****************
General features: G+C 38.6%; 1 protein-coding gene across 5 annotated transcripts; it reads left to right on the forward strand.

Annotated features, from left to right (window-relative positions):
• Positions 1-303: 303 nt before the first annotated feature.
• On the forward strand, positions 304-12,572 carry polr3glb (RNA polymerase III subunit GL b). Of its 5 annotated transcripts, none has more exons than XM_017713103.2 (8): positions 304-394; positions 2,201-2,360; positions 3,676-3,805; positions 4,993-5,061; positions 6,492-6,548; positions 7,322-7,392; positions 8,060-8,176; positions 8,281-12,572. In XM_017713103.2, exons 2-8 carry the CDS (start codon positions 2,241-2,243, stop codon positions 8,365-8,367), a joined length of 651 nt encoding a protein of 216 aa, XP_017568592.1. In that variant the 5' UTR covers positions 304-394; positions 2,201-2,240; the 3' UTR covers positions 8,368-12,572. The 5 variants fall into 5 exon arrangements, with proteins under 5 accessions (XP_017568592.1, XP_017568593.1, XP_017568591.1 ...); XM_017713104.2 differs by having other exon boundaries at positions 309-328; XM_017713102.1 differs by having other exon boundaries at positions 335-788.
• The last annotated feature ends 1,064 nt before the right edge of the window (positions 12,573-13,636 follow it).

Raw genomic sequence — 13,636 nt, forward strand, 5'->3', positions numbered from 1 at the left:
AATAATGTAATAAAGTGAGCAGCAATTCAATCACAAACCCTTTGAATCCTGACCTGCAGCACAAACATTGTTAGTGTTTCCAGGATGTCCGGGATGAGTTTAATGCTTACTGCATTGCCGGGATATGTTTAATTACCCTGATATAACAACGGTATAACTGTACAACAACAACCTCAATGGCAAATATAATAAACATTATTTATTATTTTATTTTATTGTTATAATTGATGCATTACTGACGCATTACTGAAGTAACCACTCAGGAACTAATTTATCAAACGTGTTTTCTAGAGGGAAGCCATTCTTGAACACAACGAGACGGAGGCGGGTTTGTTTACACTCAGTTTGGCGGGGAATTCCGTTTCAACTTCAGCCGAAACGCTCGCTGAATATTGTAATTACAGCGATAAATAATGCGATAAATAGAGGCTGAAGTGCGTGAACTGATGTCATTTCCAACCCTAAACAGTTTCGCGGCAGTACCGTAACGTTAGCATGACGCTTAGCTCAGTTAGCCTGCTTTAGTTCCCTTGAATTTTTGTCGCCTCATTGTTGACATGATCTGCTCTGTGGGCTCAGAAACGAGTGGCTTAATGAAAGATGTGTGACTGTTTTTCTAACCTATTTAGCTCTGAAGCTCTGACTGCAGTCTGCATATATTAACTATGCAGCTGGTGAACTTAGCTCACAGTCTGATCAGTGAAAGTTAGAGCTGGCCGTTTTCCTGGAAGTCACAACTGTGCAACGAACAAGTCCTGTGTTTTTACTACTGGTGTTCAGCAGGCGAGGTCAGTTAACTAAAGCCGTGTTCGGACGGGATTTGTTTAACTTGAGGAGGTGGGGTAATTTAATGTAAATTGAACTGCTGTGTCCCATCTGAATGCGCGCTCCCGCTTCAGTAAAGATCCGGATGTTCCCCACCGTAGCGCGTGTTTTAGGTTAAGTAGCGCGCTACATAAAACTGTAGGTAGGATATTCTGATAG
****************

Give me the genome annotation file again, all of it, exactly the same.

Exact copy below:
General features: G+C 38.6%; 1 protein-coding gene across 5 annotated transcripts; it reads left to right on the forward strand.

Annotated features, from left to right (window-relative positions):
• Positions 1-303: 303 nt before the first annotated feature.
• On the forward strand, positions 304-12,572 carry polr3glb (RNA polymerase III subunit GL b). Of its 5 annotated transcripts, none has more exons than XM_017713103.2 (8): positions 304-394; positions 2,201-2,360; positions 3,676-3,805; positions 4,993-5,061; positions 6,492-6,548; positions 7,322-7,392; positions 8,060-8,176; positions 8,281-12,572. In XM_017713103.2, exons 2-8 carry the CDS (start codon positions 2,241-2,243, stop codon positions 8,365-8,367), a joined length of 651 nt encoding a protein of 216 aa, XP_017568592.1. In that variant the 5' UTR covers positions 304-394; positions 2,201-2,240; the 3' UTR covers positions 8,368-12,572. The 5 variants fall into 5 exon arrangements, with proteins under 5 accessions (XP_017568592.1, XP_017568593.1, XP_017568591.1 ...); XM_017713104.2 differs by having other exon boundaries at positions 309-328; XM_017713102.1 differs by having other exon boundaries at positions 335-788.
• The last annotated feature ends 1,064 nt before the right edge of the window (positions 12,573-13,636 follow it).

Raw genomic sequence — 13,636 nt, forward strand, 5'->3', positions numbered from 1 at the left:
AATAATGTAATAAAGTGAGCAGCAATTCAATCACAAACCCTTTGAATCCTGACCTGCAGCACAAACATTGTTAGTGTTTCCAGGATGTCCGGGATGAGTTTAATGCTTACTGCATTGCCGGGATATGTTTAATTACCCTGATATAACAACGGTATAACTGTACAACAACAACCTCAATGGCAAATATAATAAACATTATTTATTATTTTATTTTATTGTTATAATTGATGCATTACTGACGCATTACTGAAGTAACCACTCAGGAACTAATTTATCAAACGTGTTTTCTAGAGGGAAGCCATTCTTGAACACAACGAGACGGAGGCGGGTTTGTTTACACTCAGTTTGGCGGGGAATTCCGTTTCAACTTCAGCCGAAACGCTCGCTGAATATTGTAATTACAGCGATAAATAATGCGATAAATAGAGGCTGAAGTGCGTGAACTGATGTCATTTCCAACCCTAAACAGTTTCGCGGCAGTACCGTAACGTTAGCATGACGCTTAGCTCAGTTAGCCTGCTTTAGTTCCCTTGAATTTTTGTCGCCTCATTGTTGACATGATCTGCTCTGTGGGCTCAGAAACGAGTGGCTTAATGAAAGATGTGTGACTGTTTTTCTAACCTATTTAGCTCTGAAGCTCTGACTGCAGTCTGCATATATTAACTATGCAGCTGGTGAACTTAGCTCACAGTCTGATCAGTGAAAGTTAGAGCTGGCCGTTTTCCTGGAAGTCACAACTGTGCAACGAACAAGTCCTGTGTTTTTACTACTGGTGTTCAGCAGGCGAGGTCAGTTAACTAAAGCCGTGTTCGGACGGGATTTGTTTAACTTGAGGAGGTGGGGTAATTTAATGTAAATTGAACTGCTGTGTCCCATCTGAATGCGCGCTCCCGCTTCAGTAAAGATCCGGATGTTCCCCACCGTAGCGCGTGTTTTAGGTTAAGTAGCGCGCTACATAAAACTGTAGGTAGGATATTCTGATAG